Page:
Archives For pricing proposals

Here are some ways to increase fees without penalizing your clients.

  1. Measure risk – Impact and likelihood, of a disaster, jointly place a value on it and set your fee accordingly.
  2. Look for problem areas that consistently show up across the companies you do business in.  Come up with solutions and use this material to call higher.
  3. Trade product gross profit for recurring revenue.  This builds annuity rather than a one-time transaction.
  4. Use Assessments rather than traditional open-ended questions to discover larger opportunities.
  5. Be willing to give away assessments in order to reach higher-level people in the account.  This leads to selling larger value priced deals.
  6. Propose options to build adjacent business in the accounts you are already working.
  7. Build greater expertise into your consulting group to offer more complex solutions
  8. Develop presentation skills that appeal to the executive level.  You’ll find that you are worth more to them than the next guy.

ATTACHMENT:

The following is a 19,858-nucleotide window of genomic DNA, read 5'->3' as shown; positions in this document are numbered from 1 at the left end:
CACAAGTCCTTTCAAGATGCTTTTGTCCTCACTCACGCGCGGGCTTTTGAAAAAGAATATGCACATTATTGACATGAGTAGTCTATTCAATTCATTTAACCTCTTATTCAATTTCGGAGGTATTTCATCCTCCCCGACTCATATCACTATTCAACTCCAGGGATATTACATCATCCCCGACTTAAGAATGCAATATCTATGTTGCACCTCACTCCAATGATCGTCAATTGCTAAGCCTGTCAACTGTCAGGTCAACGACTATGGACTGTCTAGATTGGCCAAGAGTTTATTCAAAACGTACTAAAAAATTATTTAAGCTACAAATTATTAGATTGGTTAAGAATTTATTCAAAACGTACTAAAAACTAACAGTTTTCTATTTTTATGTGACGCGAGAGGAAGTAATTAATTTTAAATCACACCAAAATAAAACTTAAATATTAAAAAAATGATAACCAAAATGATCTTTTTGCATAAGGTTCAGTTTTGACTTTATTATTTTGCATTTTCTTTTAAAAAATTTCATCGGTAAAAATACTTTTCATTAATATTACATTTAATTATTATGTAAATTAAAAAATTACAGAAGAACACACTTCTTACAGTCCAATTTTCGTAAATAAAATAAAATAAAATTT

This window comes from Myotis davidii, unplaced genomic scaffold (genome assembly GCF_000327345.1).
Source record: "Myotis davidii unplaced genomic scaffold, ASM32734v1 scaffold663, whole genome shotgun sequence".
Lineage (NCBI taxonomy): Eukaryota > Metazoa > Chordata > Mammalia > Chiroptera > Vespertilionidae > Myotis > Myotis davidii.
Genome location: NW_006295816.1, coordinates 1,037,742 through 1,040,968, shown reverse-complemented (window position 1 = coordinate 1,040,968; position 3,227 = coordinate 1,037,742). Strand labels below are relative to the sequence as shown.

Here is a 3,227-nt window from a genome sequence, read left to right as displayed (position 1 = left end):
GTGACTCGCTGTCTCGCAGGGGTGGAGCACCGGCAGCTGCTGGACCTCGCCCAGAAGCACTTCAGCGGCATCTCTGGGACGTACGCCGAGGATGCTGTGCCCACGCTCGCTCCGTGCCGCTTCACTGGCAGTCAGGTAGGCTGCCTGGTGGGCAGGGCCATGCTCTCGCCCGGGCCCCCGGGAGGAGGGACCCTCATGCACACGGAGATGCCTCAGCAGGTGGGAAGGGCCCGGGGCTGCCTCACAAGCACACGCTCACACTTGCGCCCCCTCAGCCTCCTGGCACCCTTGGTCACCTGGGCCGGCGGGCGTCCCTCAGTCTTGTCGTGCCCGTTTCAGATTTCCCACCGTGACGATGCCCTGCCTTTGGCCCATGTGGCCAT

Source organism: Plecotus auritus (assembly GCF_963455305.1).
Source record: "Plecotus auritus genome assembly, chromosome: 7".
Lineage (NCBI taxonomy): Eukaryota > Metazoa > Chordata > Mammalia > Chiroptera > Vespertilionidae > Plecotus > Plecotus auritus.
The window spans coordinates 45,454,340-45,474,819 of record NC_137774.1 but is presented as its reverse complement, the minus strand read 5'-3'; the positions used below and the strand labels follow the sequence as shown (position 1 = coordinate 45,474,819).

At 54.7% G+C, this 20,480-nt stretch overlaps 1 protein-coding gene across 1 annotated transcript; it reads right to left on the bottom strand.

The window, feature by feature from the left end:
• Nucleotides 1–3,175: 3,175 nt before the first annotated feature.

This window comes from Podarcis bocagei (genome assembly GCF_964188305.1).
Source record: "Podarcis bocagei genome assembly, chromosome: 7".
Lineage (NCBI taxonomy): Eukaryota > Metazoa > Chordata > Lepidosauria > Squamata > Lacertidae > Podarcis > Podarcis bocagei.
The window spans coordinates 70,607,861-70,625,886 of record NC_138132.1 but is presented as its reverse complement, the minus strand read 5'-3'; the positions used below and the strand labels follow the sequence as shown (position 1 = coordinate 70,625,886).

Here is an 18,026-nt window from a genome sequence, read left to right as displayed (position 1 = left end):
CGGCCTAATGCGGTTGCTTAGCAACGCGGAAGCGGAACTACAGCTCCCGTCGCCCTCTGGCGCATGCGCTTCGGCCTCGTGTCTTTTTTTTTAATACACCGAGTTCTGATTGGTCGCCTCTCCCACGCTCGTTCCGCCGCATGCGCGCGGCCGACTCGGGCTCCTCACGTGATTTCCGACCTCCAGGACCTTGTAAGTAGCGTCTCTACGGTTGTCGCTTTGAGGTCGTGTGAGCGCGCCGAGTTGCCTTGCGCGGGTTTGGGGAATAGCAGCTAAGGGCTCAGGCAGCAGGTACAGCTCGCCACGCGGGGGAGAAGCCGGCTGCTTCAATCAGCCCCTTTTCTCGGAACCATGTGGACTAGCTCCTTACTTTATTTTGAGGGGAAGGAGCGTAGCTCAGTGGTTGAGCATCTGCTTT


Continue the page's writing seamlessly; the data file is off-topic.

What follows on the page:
9. Pass up smaller transactions to create more time for complex deals that offer greater reward.
  10. Develop stronger marketing programs to position your company as the expertise leader, rather then the low price leader.

© 2011, David Stelzl

Break out the pricing?

November 8, 2010 — 6 Comments

Imagine asking the car dealer to break out the pricing on spark plugs, steering wheel, etc.  And then ask them to walk through the process of assembly with you. Ridiculous?  However, we do it all the time with our customers.  The place were this is most concerning is on the consultancy side.

When you buy the car, you care about the car.  You want a car that runs, performs, fits with your lifestyle (I drive a FWD SUV outfitted with roof bike racks and packed with mountain bike tools, parts and clothing) and doesn’t break down.  The process doesn’t really matter; the overall cost must fit in the value budget you’ve set based on education.

So why are we walking through the steps and selling the method; the manufacturing process?  Sometimes this matters in explaining quality, but only the differentiators matter.  Focus on the result, not the process.  Focus on the value, not the price.  When people ask how long it will take, find out the required deadline.  The amount of time you spend should not be factored into their decision.  They need something, you have a solution, you can deliver…period.  Now, how much is this worth to their organization?

© 2010, David Stelzl